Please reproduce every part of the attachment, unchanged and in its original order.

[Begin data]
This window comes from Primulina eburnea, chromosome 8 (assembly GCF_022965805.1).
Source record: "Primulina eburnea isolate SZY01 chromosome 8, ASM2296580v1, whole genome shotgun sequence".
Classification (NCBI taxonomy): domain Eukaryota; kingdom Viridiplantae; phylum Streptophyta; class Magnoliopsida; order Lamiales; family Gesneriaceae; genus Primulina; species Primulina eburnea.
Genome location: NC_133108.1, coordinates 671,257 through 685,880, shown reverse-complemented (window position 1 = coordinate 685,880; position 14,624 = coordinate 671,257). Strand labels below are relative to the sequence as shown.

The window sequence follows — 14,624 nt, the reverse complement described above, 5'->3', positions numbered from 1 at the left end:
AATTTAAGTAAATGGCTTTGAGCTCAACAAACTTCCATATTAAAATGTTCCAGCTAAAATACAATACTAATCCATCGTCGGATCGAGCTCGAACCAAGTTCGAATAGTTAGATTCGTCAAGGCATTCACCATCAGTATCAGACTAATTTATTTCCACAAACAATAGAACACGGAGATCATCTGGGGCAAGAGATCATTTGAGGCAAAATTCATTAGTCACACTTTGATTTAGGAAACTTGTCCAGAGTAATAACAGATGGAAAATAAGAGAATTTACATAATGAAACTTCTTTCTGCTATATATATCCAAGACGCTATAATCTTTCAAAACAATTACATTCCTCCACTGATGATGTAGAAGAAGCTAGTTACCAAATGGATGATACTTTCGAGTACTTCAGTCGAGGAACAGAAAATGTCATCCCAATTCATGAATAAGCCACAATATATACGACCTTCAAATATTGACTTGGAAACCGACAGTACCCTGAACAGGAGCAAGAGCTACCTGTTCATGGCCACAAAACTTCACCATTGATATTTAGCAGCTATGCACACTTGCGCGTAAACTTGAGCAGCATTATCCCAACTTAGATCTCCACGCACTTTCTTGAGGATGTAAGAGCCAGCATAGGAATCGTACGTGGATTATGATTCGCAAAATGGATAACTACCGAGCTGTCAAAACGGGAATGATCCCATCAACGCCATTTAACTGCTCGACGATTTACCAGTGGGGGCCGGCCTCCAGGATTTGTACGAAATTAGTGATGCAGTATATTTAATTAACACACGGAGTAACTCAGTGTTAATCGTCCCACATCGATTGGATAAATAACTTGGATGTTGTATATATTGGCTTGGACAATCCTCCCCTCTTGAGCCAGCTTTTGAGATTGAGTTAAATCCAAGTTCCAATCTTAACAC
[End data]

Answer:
This window comes from Primulina eburnea, chromosome 8 (assembly GCF_022965805.1).
Source record: "Primulina eburnea isolate SZY01 chromosome 8, ASM2296580v1, whole genome shotgun sequence".
Classification (NCBI taxonomy): domain Eukaryota; kingdom Viridiplantae; phylum Streptophyta; class Magnoliopsida; order Lamiales; family Gesneriaceae; genus Primulina; species Primulina eburnea.
Genome location: NC_133108.1, coordinates 671,257 through 685,880, shown reverse-complemented (window position 1 = coordinate 685,880; position 14,624 = coordinate 671,257). Strand labels below are relative to the sequence as shown.

The window sequence follows — 14,624 nt, the reverse complement described above, 5'->3', positions numbered from 1 at the left end:
AATTTAAGTAAATGGCTTTGAGCTCAACAAACTTCCATATTAAAATGTTCCAGCTAAAATACAATACTAATCCATCGTCGGATCGAGCTCGAACCAAGTTCGAATAGTTAGATTCGTCAAGGCATTCACCATCAGTATCAGACTAATTTATTTCCACAAACAATAGAACACGGAGATCATCTGGGGCAAGAGATCATTTGAGGCAAAATTCATTAGTCACACTTTGATTTAGGAAACTTGTCCAGAGTAATAACAGATGGAAAATAAGAGAATTTACATAATGAAACTTCTTTCTGCTATATATATCCAAGACGCTATAATCTTTCAAAACAATTACATTCCTCCACTGATGATGTAGAAGAAGCTAGTTACCAAATGGATGATACTTTCGAGTACTTCAGTCGAGGAACAGAAAATGTCATCCCAATTCATGAATAAGCCACAATATATACGACCTTCAAATATTGACTTGGAAACCGACAGTACCCTGAACAGGAGCAAGAGCTACCTGTTCATGGCCACAAAACTTCACCATTGATATTTAGCAGCTATGCACACTTGCGCGTAAACTTGAGCAGCATTATCCCAACTTAGATCTCCACGCACTTTCTTGAGGATGTAAGAGCCAGCATAGGAATCGTACGTGGATTATGATTCGCAAAATGGATAACTACCGAGCTGTCAAAACGGGAATGATCCCATCAACGCCATTTAACTGCTCGACGATTTACCAGTGGGGGCCGGCCTCCAGGATTTGTACGAAATTAGTGATGCAGTATATTTAATTAACACACGGAGTAACTCAGTGTTAATCGTCCCACATCGATTGGATAAATAACTTGGATGTTGTATATATTGGCTTGGACAATCCTCCCCTCTTGAGCCAGCTTTTGAGATTGAGTTAAATCCAAGTTCCAATCTTAACAC